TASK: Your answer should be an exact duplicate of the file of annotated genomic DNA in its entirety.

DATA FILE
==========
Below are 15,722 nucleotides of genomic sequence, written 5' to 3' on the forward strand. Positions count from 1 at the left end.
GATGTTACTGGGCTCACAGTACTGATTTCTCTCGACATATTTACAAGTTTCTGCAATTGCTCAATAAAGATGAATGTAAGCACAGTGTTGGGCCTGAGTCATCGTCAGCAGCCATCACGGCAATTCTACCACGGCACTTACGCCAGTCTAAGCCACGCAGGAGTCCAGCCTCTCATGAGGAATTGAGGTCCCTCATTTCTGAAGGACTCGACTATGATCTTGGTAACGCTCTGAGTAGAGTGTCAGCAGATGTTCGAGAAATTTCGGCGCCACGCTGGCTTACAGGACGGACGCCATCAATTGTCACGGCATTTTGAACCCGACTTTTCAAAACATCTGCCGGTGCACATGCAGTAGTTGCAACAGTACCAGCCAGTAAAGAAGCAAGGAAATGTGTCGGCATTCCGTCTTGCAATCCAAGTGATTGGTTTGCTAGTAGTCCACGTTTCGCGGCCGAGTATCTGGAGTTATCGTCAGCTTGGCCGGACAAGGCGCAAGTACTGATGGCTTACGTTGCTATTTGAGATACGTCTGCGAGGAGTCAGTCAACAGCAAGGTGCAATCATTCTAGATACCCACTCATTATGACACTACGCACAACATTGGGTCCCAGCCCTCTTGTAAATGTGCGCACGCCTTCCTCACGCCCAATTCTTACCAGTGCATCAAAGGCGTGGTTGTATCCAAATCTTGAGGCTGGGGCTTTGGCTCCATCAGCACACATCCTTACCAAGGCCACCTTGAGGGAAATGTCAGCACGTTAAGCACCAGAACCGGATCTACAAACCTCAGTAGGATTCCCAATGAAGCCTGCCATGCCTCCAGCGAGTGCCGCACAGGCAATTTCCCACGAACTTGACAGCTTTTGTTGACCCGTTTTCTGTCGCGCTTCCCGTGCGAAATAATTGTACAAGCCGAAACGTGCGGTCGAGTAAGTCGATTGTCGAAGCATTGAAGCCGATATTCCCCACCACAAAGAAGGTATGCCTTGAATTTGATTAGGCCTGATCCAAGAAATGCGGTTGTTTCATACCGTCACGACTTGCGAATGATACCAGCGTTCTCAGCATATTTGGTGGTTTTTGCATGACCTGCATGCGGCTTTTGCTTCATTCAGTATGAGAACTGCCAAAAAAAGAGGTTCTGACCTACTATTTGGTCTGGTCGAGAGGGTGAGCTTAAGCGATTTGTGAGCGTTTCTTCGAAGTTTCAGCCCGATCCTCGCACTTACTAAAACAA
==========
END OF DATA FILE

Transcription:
Below are 15,722 nucleotides of genomic sequence, written 5' to 3' on the forward strand. Positions count from 1 at the left end.
GATGTTACTGGGCTCACAGTACTGATTTCTCTCGACATATTTACAAGTTTCTGCAATTGCTCAATAAAGATGAATGTAAGCACAGTGTTGGGCCTGAGTCATCGTCAGCAGCCATCACGGCAATTCTACCACGGCACTTACGCCAGTCTAAGCCACGCAGGAGTCCAGCCTCTCATGAGGAATTGAGGTCCCTCATTTCTGAAGGACTCGACTATGATCTTGGTAACGCTCTGAGTAGAGTGTCAGCAGATGTTCGAGAAATTTCGGCGCCACGCTGGCTTACAGGACGGACGCCATCAATTGTCACGGCATTTTGAACCCGACTTTTCAAAACATCTGCCGGTGCACATGCAGTAGTTGCAACAGTACCAGCCAGTAAAGAAGCAAGGAAATGTGTCGGCATTCCGTCTTGCAATCCAAGTGATTGGTTTGCTAGTAGTCCACGTTTCGCGGCCGAGTATCTGGAGTTATCGTCAGCTTGGCCGGACAAGGCGCAAGTACTGATGGCTTACGTTGCTATTTGAGATACGTCTGCGAGGAGTCAGTCAACAGCAAGGTGCAATCATTCTAGATACCCACTCATTATGACACTACGCACAACATTGGGTCCCAGCCCTCTTGTAAATGTGCGCACGCCTTCCTCACGCCCAATTCTTACCAGTGCATCAAAGGCGTGGTTGTATCCAAATCTTGAGGCTGGGGCTTTGGCTCCATCAGCACACATCCTTACCAAGGCCACCTTGAGGGAAATGTCAGCACGTTAAGCACCAGAACCGGATCTACAAACCTCAGTAGGATTCCCAATGAAGCCTGCCATGCCTCCAGCGAGTGCCGCACAGGCAATTTCCCACGAACTTGACAGCTTTTGTTGACCCGTTTTCTGTCGCGCTTCCCGTGCGAAATAATTGTACAAGCCGAAACGTGCGGTCGAGTAAGTCGATTGTCGAAGCATTGAAGCCGATATTCCCCACCACAAAGAAGGTATGCCTTGAATTTGATTAGGCCTGATCCAAGAAATGCGGTTGTTTCATACCGTCACGACTTGCGAATGATACCAGCGTTCTCAGCATATTTGGTGGTTTTTGCATGACCTGCATGCGGCTTTTGCTTCATTCAGTATGAGAACTGCCAAAAAAAGAGGTTCTGACCTACTATTTGGTCTGGTCGAGAGGGTGAGCTTAAGCGATTTGTGAGCGTTTCTTCGAAGTTTCAGCCCGATCCTCGCACTTACTAAAACAA